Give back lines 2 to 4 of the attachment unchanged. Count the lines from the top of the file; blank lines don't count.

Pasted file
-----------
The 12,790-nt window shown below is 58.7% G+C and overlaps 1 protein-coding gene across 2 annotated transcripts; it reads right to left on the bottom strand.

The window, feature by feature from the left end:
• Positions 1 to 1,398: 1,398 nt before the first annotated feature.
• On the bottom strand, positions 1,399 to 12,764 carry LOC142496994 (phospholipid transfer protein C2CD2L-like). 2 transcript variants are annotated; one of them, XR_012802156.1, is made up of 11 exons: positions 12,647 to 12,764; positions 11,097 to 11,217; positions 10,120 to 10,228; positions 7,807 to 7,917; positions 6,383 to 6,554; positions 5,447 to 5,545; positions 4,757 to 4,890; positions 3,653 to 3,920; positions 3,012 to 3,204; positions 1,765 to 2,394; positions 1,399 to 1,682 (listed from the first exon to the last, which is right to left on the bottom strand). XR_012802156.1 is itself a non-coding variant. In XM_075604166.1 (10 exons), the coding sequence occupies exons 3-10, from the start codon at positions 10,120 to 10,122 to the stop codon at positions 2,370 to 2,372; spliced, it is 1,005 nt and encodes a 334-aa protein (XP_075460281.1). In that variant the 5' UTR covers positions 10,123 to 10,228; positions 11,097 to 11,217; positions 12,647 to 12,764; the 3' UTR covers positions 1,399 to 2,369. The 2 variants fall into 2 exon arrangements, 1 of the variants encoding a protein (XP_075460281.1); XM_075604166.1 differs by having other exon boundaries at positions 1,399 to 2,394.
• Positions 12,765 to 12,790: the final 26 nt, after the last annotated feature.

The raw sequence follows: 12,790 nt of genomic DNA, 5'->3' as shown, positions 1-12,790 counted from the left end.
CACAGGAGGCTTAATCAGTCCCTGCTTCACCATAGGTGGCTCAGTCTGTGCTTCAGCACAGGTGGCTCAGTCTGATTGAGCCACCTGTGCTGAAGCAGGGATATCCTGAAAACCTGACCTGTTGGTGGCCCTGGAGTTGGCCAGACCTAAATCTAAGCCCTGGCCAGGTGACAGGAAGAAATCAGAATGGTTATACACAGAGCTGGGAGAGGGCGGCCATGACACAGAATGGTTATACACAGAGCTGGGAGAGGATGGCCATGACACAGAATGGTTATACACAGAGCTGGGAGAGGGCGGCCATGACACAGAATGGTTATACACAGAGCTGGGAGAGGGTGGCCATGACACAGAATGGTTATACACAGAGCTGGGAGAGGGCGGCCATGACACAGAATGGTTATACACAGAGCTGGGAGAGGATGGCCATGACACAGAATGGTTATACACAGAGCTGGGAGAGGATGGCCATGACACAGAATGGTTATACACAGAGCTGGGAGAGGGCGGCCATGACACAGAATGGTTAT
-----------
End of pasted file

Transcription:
The window, feature by feature from the left end:
• Positions 1 to 1,398: 1,398 nt before the first annotated feature.
• On the bottom strand, positions 1,399 to 12,764 carry LOC142496994 (phospholipid transfer protein C2CD2L-like). 2 transcript variants are annotated; one of them, XR_012802156.1, is made up of 11 exons: positions 12,647 to 12,764; positions 11,097 to 11,217; positions 10,120 to 10,228; positions 7,807 to 7,917; positions 6,383 to 6,554; positions 5,447 to 5,545; positions 4,757 to 4,890; positions 3,653 to 3,920; positions 3,012 to 3,204; positions 1,765 to 2,394; positions 1,399 to 1,682 (listed from the first exon to the last, which is right to left on the bottom strand). XR_012802156.1 is itself a non-coding variant. In XM_075604166.1 (10 exons), the coding sequence occupies exons 3-10, from the start codon at positions 10,120 to 10,122 to the stop codon at positions 2,370 to 2,372; spliced, it is 1,005 nt and encodes a 334-aa protein (XP_075460281.1). In that variant the 5' UTR covers positions 10,123 to 10,228; positions 11,097 to 11,217; positions 12,647 to 12,764; the 3' UTR covers positions 1,399 to 2,369. The 2 variants fall into 2 exon arrangements, 1 of the variants encoding a protein (XP_075460281.1); XM_075604166.1 differs by having other exon boundaries at positions 1,399 to 2,394.